And to repeat for the purpose of being explicit: I was following up on the thread of what an ideal image format would look like. Part of that is offering developers an easy route in. I am not necessarily advocating that we create a new format. As per my thoughts on FSD, I'd prefer not to if it can be avoided.

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billcarr2005
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Re: Emulation Request

Postby billcarr2005 » Fri Mar 02, 2018 11:18 am

TLDR version:

When I created the first FSD, of EXILE, way back in November 2012, I was able to "piggy back" on the SSD code of BeebEM because all that was missing, or rather implemented with automatic values added, was the ability to specify the sector IDs. Having the extra 4 bytes of the sector header per 256 byte sector allowed the copy protected game to run.

Over time, when I imaged more disks and discovered other protection, it was necessary to bolt on other minor modifications, for Data CRC, different sized sectors, etc.

I never wanted a Ferrari to do the local drive to shop for groceries :lol:

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Re: Emulation Request

Postby ThomasHarte » Fri Mar 02, 2018 3:47 pm

I think we've hit an impasse on this.

FSD is just one more file format, especially when we've already got FDI. But FDI isn't well supported and its cache of software is actually now less accessible than the FSDs on this thread so maybe we don't want to keep that. Of the file formats that inherently exist in the world HFE looks like a good choice but doesn't cover protected disks very well prior to version 3, and version 3 has no public specification.

In a new file format we want: lack of complexity, but that seemingly means both (i) easy enough for emulators to adopt; and yet (ii) not containing any optional content. Despite already existing emulators running the gamut from per-disk-controller sector-centric file support to audio-file-per-track, let the controller be emulated as is necessary to consume that.

So I think proposals are that we: (i) do libfdi to try to compensate for FDI's complexity, at the (severe) cost of excluding jsBeeb and everybody else in the future when we've all lost interest and libfdi has rotted; (ii) hang back for HFE version 3 specifications, cross our fingers and hope for the best; (iii) design our own thing, and simply accept that there is no perfect outcome in doing so.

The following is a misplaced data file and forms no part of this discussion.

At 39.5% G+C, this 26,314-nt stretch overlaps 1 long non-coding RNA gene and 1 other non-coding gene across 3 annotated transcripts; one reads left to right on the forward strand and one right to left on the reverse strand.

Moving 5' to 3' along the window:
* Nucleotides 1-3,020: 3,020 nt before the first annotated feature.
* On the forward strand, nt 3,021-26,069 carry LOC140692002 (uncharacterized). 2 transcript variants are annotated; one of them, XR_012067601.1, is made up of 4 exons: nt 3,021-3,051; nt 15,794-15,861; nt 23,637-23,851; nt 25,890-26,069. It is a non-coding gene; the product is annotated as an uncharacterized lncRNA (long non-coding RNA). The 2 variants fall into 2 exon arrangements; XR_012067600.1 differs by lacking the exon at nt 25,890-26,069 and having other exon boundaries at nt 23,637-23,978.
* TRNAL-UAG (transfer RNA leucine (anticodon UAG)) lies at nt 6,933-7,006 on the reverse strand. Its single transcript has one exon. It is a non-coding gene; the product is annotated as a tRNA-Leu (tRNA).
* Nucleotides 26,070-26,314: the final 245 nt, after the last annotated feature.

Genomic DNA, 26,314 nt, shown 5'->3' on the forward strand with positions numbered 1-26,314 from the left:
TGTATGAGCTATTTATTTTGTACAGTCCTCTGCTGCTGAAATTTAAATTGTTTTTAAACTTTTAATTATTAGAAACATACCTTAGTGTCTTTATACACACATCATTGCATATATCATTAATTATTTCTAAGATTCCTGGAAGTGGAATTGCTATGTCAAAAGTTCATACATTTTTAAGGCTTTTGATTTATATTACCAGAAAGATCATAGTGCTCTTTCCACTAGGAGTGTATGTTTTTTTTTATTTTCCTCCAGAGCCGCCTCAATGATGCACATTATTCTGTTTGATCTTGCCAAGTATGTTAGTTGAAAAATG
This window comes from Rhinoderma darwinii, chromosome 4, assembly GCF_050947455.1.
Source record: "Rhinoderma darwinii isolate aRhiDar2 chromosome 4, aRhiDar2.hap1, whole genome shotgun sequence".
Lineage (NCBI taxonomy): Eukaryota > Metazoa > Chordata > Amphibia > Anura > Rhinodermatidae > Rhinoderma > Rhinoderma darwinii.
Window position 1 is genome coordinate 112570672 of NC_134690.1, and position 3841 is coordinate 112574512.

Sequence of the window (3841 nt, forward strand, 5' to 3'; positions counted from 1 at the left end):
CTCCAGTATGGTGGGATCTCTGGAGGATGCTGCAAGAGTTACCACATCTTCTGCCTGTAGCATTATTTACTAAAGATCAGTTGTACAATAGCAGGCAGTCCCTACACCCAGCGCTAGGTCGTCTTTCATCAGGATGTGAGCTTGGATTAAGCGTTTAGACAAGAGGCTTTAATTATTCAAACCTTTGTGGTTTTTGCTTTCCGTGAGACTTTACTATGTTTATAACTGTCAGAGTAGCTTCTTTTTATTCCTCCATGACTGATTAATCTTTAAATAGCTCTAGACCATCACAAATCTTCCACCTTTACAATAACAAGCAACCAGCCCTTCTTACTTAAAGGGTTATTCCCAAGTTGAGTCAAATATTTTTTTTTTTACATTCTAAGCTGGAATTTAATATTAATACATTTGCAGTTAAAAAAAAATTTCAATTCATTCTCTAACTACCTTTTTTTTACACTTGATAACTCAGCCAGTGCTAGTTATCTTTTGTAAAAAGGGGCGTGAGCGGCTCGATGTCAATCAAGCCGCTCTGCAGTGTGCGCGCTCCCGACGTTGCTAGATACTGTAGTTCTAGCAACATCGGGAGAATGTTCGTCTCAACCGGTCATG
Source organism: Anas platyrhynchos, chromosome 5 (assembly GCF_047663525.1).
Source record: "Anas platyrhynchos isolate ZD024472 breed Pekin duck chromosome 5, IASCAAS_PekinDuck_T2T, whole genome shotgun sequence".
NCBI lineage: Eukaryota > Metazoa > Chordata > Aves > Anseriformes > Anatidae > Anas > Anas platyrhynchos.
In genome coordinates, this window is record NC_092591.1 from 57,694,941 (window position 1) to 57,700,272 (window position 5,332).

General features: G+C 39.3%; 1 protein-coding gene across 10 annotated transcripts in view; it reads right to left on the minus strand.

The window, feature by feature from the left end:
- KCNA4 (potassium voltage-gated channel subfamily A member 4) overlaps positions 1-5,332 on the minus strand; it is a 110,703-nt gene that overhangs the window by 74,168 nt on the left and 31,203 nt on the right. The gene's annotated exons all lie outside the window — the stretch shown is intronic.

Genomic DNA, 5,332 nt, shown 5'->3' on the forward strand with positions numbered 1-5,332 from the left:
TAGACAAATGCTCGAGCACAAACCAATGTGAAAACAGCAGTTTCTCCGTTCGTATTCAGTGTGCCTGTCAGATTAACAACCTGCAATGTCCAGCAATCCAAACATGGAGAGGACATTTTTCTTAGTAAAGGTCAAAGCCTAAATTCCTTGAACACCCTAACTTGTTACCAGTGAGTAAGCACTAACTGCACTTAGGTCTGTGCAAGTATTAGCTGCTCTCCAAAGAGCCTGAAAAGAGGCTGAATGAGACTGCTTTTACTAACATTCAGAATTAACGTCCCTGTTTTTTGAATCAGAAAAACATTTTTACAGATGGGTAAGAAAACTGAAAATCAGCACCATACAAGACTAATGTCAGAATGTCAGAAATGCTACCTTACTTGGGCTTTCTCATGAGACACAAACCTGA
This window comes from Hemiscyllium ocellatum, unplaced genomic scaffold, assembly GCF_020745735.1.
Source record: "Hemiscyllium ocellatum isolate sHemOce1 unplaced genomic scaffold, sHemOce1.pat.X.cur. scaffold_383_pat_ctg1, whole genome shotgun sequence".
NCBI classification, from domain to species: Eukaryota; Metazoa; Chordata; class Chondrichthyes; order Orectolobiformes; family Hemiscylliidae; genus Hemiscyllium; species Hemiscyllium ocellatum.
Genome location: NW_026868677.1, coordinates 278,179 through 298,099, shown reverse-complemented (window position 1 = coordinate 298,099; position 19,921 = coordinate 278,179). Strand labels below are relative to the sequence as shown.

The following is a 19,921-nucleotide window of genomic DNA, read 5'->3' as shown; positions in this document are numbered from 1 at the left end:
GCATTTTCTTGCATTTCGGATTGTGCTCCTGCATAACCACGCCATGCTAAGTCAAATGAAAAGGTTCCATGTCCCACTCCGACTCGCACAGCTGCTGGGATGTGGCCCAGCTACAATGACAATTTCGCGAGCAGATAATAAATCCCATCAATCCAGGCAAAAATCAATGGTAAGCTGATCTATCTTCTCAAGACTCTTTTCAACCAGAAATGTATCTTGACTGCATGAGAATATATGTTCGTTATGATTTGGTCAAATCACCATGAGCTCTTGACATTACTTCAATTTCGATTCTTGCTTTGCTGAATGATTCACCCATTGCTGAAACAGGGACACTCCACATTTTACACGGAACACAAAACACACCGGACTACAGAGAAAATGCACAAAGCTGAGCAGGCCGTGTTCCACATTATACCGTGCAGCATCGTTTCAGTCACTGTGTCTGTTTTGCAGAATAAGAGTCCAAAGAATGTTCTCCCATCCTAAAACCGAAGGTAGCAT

Especially given the FSD to FDI code already written, I guess it's most prudent to look seriously at (i) first, hope that (ii) usurps that, and circle back to (iii) only if (i) proves to be a bad idea and (ii) is either perpetually non-forthcoming or else unsuitable?

billcarr2005 wrote:... Over time, when I imaged more disks and discovered other protection, it was necessary to bolt on other minor modifications, for Data CRC, different sized sectors, etc.

Anything that causes information to be preserved which was not otherwise being preserved is a net benefit; the reason I prefer to plan up front is that elegance is easier to achieve with foresight and it doesn't leave multiple authors trying to keep up with a persistently moving ball, especially in a low-key hobbyist area where there's always something else that time could be spent on. As a potential consumer of the file format, being able to write my code once and then get on with my life is very valuable versus having frequently to update and change because the file format producer has widened their spec.

EDIT: so, in a wider sense, what I'm talking about is decoupling. Design an interface carefully upfront and you minimise the risk of coupling. A file format is an interface, and what we would ideally avoid is coupling playback (to real disks, to emulators, to whatever) and capture.

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ctr
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Re: Emulation Request

Postby ctr » Fri Mar 02, 2018 5:09 pm

As far as I can see fsd2fdi doesn't handle the complex cases of overlapping sector reads and the like. And it will never handle weak bits so a few games simply won't work with this approach.

So there seem to be two options:

    * Create yet another file format that does handle weak bits.
    * Support fsd. Ideally with a libfsd reference implementation.

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Pernod
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Re: Emulation Request

Postby Pernod » Fri Mar 02, 2018 5:21 pm